The deadline has come and gone, and the resumes are in to fill the position of Marco Island city manager.
As of D-day, Friday, Aug. 2, more than 100 interested parties had responded to ads posted by the city’s executive recruiting firm, Colin Baenziger & Associates, for the soon-to-be-vacant position of city manager. Current City Manager Jim Riviere is set to retire next month, and the new city manager could be in position by November.
Colin Baenziger, the firm’s owner, is pleased with the results. “I am also comfortable, based on the candidates I have spoken with, that we will have a very strong field to work with,” he told city councilors in a recent email.
According to the brochure posted with the ads, though, whoever takes the city manager job has his or her work cut out for them at an annual salary between $125,000-$165,000. The eight-page brochure was a collaborative effort between the Marco Island City Council and Baenziger, and it outlines in detail the challenges and expectations waiting for the next Marco Island city manager.
The crux of the brochure is a simple premise: “The ideal candidate will understand politics but not participate in them. Instead, he or she will act as an advisor and focus on helping the council make Marco Island a better place to live, work and play.”
Reading through the brochure reveals that this may be easier said than done. Here is how the brochure describes the city council: “The council members are all very bright and successful in their own right, serving because they truly want to make Marco Island a better place. Generally, they are fiscally conservative but not afraid to spend money when it can be definitively demonstrated it will benefit the community. They do disagree — sometimes strongly — and discussions can sometimes get a little testy, but the councilors are always respectful of each other. They are analytical, ask good questions and are data-driven. Staff members working for this group know they should come prepared.”
It also outlines four main challenges for the candidates. First are the competing interests of resident groups on the island who seem to have divergent visions for the future. “As a relatively young community that has grown rapidly, it is still seeking its identity,” the brochure reads. “The community needs to create a vision that the island’s disparate groups can rally around.”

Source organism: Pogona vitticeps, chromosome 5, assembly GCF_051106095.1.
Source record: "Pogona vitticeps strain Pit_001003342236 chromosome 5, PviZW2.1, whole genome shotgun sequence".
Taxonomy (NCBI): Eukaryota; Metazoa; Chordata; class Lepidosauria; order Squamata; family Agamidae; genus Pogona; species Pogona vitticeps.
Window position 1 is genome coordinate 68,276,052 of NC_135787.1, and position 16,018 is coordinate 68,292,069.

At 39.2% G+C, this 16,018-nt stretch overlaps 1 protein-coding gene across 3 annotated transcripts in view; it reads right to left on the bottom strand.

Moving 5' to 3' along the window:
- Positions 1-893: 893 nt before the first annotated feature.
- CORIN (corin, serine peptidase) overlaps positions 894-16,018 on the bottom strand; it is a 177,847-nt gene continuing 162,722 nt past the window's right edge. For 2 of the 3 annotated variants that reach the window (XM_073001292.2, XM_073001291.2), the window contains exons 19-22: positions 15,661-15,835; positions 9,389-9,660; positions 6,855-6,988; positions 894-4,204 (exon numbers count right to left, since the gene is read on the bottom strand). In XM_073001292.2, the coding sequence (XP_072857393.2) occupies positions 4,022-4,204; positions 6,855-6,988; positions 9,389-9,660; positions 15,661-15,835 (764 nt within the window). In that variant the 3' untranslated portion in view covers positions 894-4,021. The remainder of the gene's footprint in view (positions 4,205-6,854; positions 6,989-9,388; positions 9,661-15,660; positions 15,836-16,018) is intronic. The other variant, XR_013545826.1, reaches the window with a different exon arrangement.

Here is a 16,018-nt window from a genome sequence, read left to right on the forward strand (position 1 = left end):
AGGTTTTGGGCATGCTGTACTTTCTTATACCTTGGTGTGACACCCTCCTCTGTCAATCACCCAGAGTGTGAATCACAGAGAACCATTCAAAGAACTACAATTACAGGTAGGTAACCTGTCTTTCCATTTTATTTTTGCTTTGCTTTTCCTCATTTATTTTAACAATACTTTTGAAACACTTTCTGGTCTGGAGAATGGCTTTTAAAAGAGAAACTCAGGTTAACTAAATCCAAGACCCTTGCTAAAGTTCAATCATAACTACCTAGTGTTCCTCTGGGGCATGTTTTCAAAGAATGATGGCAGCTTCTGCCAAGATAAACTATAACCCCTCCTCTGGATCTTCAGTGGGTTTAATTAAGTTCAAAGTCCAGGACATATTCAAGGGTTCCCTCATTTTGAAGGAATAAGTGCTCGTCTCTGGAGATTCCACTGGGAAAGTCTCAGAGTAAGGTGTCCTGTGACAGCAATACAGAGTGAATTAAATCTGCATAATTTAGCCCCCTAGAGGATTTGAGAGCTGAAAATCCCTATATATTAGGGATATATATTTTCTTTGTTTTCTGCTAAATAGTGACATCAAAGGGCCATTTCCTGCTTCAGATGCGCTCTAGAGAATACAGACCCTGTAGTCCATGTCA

The second challenge is restoring community trust, referring to Marco Island’s checkered past in the city manager position. The brochure sums it up this way: “(A)lthough the city currently has a strong staff, the community’s trust in the city government is not what it could be. Priorcity managers have not always communicated well with the elected officials and the public. Mistakes have been made…The next city manager will need to play a leading role in restoring the public’s confidence in the government.”
Third is a focus on fiscal responsibility: “(T)he City government is financially strong and has already done a great deal to reduce costs. Still, some wonder if more can be done. The next manager will be expected to review the operations and determine if the right levels of service are being provided and if additional efficiencies can be achieved. It is also possible that resources could be better allocated.”
Finally, there is the water utility: “With about a third of the city’s employees being in the Utility, the next manager will want to take a tough, hard look at both its operations and the rate structure. City Council is looking for strong experience in this area.”
With these challenges facing likely candidates, the simple premise of understanding politics but not participating in them takes on a new meaning. According to the brochure, “The ideal candidate will be a leader who is honest and ethical, one who inspires confidence and has a very professional demeanor. The individual will also know how to build relationships with council members in order to foster unity and cohesion at all levels of municipal government. He or she will be responsive, value transparency and work diligently to insure the elected officials and the community are all well informed…At the same time he or she will have a strong sense of self and not be afraid to say “no” or push back when that answer is in the best interests of the community.”
When it comes to evaluating the candidates, Baenziger says education and experience top the requirement charts. “The city manager position is unlike any other,” explains Baenziger. “The individual works, in this case, for seven individuals who have different points of view, needs and priorities. A successful city manager will be able to relate to all of them, provide the information they need, and work to accomplish their priorities.”
“It is not a job everyone can do,” he adds. “Many brilliant and very well educated people fail as city managers.”
What about the professional city manager’s certification that a number of the city councilors felt would be so important to this process? Baenziger says experience will trump this certification every time.
“Many of the more experienced managers, if they ever had it, have dropped it,” he notes. “The younger group tends to get it and keep it, as it is a ticket for them to ride. The more experienced managers have already shown they can do the job, which is much more important than a piece of paper saying you are qualified.”